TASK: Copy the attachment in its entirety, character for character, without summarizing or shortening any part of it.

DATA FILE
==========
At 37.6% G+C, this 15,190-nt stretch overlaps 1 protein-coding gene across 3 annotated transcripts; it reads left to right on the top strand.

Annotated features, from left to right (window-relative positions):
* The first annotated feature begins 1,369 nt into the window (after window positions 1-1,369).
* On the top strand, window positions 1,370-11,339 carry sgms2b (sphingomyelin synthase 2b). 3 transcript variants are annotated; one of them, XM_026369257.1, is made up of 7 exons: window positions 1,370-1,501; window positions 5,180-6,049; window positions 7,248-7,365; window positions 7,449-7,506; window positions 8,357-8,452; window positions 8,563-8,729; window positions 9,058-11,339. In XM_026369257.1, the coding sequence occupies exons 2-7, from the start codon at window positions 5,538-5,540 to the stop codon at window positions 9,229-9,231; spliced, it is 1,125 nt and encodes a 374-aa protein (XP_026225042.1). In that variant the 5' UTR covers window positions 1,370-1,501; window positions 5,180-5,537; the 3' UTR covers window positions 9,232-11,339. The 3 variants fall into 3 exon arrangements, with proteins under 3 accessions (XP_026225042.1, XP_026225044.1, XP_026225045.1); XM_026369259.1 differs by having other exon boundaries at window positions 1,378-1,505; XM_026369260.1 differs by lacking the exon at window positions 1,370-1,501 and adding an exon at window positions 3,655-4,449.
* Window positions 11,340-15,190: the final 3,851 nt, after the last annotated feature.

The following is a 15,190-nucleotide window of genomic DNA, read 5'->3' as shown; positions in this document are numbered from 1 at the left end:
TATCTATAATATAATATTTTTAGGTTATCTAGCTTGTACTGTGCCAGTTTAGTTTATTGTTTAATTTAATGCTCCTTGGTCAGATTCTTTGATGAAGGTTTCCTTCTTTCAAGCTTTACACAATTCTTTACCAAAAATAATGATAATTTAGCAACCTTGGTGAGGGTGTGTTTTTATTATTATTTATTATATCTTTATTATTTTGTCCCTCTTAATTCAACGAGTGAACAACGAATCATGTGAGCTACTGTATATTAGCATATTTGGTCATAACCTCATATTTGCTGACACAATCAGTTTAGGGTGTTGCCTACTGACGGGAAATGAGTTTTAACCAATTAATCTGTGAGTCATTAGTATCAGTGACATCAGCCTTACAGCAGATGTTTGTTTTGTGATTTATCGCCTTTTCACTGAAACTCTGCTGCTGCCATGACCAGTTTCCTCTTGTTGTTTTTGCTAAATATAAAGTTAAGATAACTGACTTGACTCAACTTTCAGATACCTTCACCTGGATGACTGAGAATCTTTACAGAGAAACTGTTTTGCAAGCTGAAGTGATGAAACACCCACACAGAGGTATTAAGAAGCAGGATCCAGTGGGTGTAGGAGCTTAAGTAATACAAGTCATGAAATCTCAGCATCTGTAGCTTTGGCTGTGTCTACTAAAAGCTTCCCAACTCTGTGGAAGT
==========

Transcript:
At 37.6% G+C, this 15,190-nt stretch overlaps 1 protein-coding gene across 3 annotated transcripts; it reads left to right on the top strand.

Annotated features, from left to right (window-relative positions):
* The first annotated feature begins 1,369 nt into the window (after window positions 1-1,369).
* On the top strand, window positions 1,370-11,339 carry sgms2b (sphingomyelin synthase 2b). 3 transcript variants are annotated; one of them, XM_026369257.1, is made up of 7 exons: window positions 1,370-1,501; window positions 5,180-6,049; window positions 7,248-7,365; window positions 7,449-7,506; window positions 8,357-8,452; window positions 8,563-8,729; window positions 9,058-11,339. In XM_026369257.1, the coding sequence occupies exons 2-7, from the start codon at window positions 5,538-5,540 to the stop codon at window positions 9,229-9,231; spliced, it is 1,125 nt and encodes a 374-aa protein (XP_026225042.1). In that variant the 5' UTR covers window positions 1,370-1,501; window positions 5,180-5,537; the 3' UTR covers window positions 9,232-11,339. The 3 variants fall into 3 exon arrangements, with proteins under 3 accessions (XP_026225042.1, XP_026225044.1, XP_026225045.1); XM_026369259.1 differs by having other exon boundaries at window positions 1,378-1,505; XM_026369260.1 differs by lacking the exon at window positions 1,370-1,501 and adding an exon at window positions 3,655-4,449.
* Window positions 11,340-15,190: the final 3,851 nt, after the last annotated feature.

The following is a 15,190-nucleotide window of genomic DNA, read 5'->3' as shown; positions in this document are numbered from 1 at the left end:
TATCTATAATATAATATTTTTAGGTTATCTAGCTTGTACTGTGCCAGTTTAGTTTATTGTTTAATTTAATGCTCCTTGGTCAGATTCTTTGATGAAGGTTTCCTTCTTTCAAGCTTTACACAATTCTTTACCAAAAATAATGATAATTTAGCAACCTTGGTGAGGGTGTGTTTTTATTATTATTTATTATATCTTTATTATTTTGTCCCTCTTAATTCAACGAGTGAACAACGAATCATGTGAGCTACTGTATATTAGCATATTTGGTCATAACCTCATATTTGCTGACACAATCAGTTTAGGGTGTTGCCTACTGACGGGAAATGAGTTTTAACCAATTAATCTGTGAGTCATTAGTATCAGTGACATCAGCCTTACAGCAGATGTTTGTTTTGTGATTTATCGCCTTTTCACTGAAACTCTGCTGCTGCCATGACCAGTTTCCTCTTGTTGTTTTTGCTAAATATAAAGTTAAGATAACTGACTTGACTCAACTTTCAGATACCTTCACCTGGATGACTGAGAATCTTTACAGAGAAACTGTTTTGCAAGCTGAAGTGATGAAACACCCACACAGAGGTATTAAGAAGCAGGATCCAGTGGGTGTAGGAGCTTAAGTAATACAAGTCATGAAATCTCAGCATCTGTAGCTTTGGCTGTGTCTACTAAAAGCTTCCCAACTCTGTGGAAGT